• The East Coast is facing the ‘bomb-cyclone’ hurricanes that have flooded California.
  • New Jersey Governor. Phil Murphy has declared a state emergency starting Monday night.
  • Two people died in Seattle after a tree fell onto a car during weekend storms.

A broad swath of California was under siege Monday from high winds and historic rains fueled by an iconic “bomb cyclone” that unleashed mudslides and flooding and triggered widespread power outages.

But not in this way. The West is suffering from drought and desperately needs rain. Meteorologists say the bomb cyclone – a rapid drop in atmospheric pressure – helped drive a long, wide plume of precipitation dubbed an “atmospheric river” from the Pacific Ocean onto the West Coast. In California, power lines tumbled and more than 100,000 homes and businesses remained in the dark Monday.

Washington State also had 50,000 affected customers. Two people died when a tree fell onto a car near Seattle.

AccuWeather Senior Meteorologist Brett Anderson warns that the same storm which is currently bringing snow, rain and strong winds to Western States will slowly move eastward across this country.

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Already, the front lines of storms which began in California late last week have swept through large swathes of the country’s middle. A suspected tornado damaged buildings and knocked out power in communities along the border between Illinois and Missouri. Numerous states also suffered damage from the severe weather.

The East Coast was ready for storms. AccuWeather meteorologist Joseph Bauer warned that heavy rains and winds could choke New York City’s morning commute Tuesday; 3 to 5 inches of rain is possible over the next couple of days. By week’s end, more bad weather could come from California due to recent storms.

New York Mayor Bill de Blasio declared, “Take this serious.” Use mass transit to get around tonight and tomorrow. Do not drive or walk into areas that are flooded.

Thethreat of stormy weather prompted New York Gov. Kathy Hochul Governor of New Jersey Phil Murphy to declare states of emergencyStarting Monday night.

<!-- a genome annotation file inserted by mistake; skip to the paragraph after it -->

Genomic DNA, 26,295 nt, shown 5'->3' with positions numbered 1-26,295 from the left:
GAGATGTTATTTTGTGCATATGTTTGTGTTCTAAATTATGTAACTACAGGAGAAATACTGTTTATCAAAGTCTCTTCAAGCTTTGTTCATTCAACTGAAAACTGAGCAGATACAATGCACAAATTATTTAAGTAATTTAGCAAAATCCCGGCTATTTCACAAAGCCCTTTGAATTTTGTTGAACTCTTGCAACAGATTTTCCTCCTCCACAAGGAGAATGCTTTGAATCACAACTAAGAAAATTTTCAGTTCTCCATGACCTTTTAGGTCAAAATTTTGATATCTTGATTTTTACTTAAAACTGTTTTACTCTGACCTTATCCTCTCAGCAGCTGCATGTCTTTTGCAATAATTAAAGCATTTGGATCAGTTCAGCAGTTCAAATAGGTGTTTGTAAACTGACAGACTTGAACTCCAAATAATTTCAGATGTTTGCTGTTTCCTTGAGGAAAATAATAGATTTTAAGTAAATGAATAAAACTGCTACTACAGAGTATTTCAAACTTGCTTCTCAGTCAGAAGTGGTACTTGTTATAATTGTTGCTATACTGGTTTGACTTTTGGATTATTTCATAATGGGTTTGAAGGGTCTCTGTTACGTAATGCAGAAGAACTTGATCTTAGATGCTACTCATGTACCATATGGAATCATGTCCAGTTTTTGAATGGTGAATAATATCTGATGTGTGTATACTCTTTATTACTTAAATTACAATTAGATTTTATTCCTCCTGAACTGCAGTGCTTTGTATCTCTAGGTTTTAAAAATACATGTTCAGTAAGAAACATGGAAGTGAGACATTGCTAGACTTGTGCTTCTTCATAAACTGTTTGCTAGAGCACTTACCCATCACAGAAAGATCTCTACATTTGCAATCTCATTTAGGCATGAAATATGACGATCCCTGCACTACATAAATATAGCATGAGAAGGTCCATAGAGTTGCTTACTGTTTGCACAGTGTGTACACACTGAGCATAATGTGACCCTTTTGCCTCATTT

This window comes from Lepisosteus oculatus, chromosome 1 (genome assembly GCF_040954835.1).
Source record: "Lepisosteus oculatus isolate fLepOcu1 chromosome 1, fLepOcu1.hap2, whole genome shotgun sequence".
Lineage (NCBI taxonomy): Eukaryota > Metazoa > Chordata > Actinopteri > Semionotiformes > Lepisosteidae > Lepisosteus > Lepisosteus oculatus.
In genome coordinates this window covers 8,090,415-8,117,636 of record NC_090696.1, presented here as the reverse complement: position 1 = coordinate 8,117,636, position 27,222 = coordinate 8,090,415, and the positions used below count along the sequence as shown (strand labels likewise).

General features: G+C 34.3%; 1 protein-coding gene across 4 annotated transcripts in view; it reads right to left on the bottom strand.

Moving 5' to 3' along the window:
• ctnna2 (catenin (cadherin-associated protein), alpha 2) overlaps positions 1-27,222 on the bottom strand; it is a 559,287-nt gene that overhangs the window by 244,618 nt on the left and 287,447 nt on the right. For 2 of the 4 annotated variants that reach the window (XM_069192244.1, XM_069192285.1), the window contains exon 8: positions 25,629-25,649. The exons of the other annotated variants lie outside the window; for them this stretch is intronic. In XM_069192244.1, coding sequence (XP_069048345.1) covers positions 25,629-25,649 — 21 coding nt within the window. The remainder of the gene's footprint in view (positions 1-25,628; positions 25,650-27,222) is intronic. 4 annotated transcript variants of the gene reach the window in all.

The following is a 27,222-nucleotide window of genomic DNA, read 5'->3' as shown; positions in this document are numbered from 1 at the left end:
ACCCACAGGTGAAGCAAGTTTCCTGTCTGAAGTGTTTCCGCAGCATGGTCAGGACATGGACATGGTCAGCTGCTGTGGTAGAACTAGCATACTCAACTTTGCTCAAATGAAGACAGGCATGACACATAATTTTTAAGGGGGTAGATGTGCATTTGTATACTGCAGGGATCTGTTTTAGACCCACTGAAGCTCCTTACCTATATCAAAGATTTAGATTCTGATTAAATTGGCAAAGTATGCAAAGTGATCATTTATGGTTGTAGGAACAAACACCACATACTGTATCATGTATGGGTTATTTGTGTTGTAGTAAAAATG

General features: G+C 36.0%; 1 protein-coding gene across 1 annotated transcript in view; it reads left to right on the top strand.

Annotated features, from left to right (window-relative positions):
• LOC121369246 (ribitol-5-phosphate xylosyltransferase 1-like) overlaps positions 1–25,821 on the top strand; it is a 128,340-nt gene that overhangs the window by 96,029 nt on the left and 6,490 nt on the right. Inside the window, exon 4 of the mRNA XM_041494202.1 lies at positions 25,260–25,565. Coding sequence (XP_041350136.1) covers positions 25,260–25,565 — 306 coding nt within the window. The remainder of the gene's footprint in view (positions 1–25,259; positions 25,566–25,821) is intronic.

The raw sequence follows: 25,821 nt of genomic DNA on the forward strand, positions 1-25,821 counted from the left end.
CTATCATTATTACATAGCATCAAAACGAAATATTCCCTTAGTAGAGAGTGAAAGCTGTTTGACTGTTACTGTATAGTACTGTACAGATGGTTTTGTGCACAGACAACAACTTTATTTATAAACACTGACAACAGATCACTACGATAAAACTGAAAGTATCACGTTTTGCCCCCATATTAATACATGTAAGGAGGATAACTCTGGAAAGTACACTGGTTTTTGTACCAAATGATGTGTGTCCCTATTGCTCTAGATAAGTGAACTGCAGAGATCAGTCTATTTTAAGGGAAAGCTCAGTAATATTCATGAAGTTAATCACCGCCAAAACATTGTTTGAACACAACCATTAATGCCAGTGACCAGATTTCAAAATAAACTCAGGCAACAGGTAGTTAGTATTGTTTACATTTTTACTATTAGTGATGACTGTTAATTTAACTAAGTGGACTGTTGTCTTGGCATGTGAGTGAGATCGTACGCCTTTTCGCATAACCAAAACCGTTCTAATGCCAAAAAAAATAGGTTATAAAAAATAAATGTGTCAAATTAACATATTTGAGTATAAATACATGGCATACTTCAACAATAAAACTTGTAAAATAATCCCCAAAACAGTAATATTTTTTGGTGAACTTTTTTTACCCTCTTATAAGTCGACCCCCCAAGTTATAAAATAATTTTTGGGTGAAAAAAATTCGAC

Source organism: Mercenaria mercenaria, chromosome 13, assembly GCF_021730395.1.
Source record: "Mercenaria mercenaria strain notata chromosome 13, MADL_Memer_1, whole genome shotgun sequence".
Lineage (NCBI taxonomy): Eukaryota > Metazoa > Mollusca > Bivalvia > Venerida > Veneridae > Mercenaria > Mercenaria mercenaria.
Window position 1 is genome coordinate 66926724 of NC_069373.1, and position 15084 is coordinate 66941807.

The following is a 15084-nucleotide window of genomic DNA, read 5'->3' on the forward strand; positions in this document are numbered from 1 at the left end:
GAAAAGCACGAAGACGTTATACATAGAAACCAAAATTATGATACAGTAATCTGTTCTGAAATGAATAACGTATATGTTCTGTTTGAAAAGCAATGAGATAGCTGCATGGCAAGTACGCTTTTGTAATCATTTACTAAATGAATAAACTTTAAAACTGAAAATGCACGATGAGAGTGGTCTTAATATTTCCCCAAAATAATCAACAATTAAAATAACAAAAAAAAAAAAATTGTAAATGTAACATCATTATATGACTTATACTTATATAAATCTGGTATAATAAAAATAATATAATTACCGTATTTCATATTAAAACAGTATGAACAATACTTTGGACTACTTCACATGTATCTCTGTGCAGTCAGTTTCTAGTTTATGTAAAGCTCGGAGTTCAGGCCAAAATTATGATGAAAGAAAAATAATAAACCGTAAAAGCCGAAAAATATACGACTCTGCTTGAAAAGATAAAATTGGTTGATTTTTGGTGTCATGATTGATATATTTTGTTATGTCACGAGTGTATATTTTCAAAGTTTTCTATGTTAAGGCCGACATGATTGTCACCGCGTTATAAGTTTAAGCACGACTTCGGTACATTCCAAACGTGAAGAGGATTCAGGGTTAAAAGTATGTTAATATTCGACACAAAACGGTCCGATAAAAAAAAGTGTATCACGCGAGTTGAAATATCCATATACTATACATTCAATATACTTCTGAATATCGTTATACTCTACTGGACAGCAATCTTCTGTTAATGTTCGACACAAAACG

“In preparation for the Nor’easter, I’m declaring a State of Emergency beginning at 8:00 PM tonight. Severe weather conditions will impact the state starting tonight through the next several days,” Murphy said on Twitter. 

Hochul spoke to state agencies working in emergency response earlier Monday and asked them to put together assets that could be deployed across the affected areas.

California had incomprehensible amounts of rainfall. The wettest wonder could be in Mount Tamalpais in Marin County, 20 miles north of San Francisco, where the National Weather Service measured more than 16 inches of rain over a 48-hour period. St. Helena, a city of 6,100 in wine country, saw more than 10 inches.

According to the Bay Area meteor service, it looks like there was 4.02 inches of rain in Downtown SF on a given day. “By far our wettest and wettest Oktober day… the 4thwettest day EVER in SF, according to records dating back to Gold Rush.”

Parts of San Francisco were swamped, and Mayor London Breed urged residents to call 311 to get help for people in need of shelter and 911 for medical emergencies.

Breed posted the following tweet: “Help your community, by checking in virtually with friends and families who might need assistance during severe weather.”

The 24-hour record for Sacramento was also broken by more than five inches of rain in a 24 hour period. A shelter was built at City Hall. 

Mayor Darrell Steinberg declared that City Hall “also belongs to people who are experiencing the hardest of difficult times.” “I’m really proud of the fact that we are opening up the people’s building to bring people indoors.”

The Sierra Nevada was buried by snow at high altitudes. Due to their close proximity to wildfire burn scars, evacuation orders were issued for several areas including Santa Cruz Mountains, and western Santa Barbara County.

Late in the morning, heavy rains fell on large parts of Southern California.

The nor’easter could be West Coast’s “bomb Cyclone” 

AccuWeather stated that storms moved west to the United States last week from the Pacific Ocean. The Ohio River valleys in Tennessee and Ohio are facing severe thunderstorms. Rain and showers could also be expected further north. AccuWeather stated that the storm would intensify as it travels across southern New England by Tuesday. It will continue to batter residents with rain and wind gusts, causing heavy rainfall.

“An early season tempest could bring a wind-driven, chilly rain to portions of the Northeast from Monday through Wednesday,” AccuWeather meteorologist Randy Adkins said.

Bomb cyclone and atmospheric river blast West Coast 2 dead in Seattle area, hundreds of thousands without power 

Flooding downpours will reach from southern Maine to eastern New York and cities such as Philadelphia, Boston and Worcester, Massachusetts, which are expected to see up to 3 to 4 inches of rain. AccuWeather predicts that totals of 8 inches could be reached in certain areas, as the storm moves off the coast.

From the Jersey Shore, to the southern coast of Nova Scotia, winds are likely to gust between 40-60 mph on Tuesday and Wednesday. Cities such as Provincetown, Plymouth and Boston in Massachusetts could experience wind gusts as high as 80 mph Tuesday night, AccuWeather said.

By Thursday, the nor’easter will move out ot sea – but another storm built on remnants from the “bomb cyclone” that walloped California on Sunday was expected to approach from the west, dousing East Coast trick-or-treaters over the weekend.

Christal Hayes (USA TODAY), The Associated Press

Source: USAToday.com

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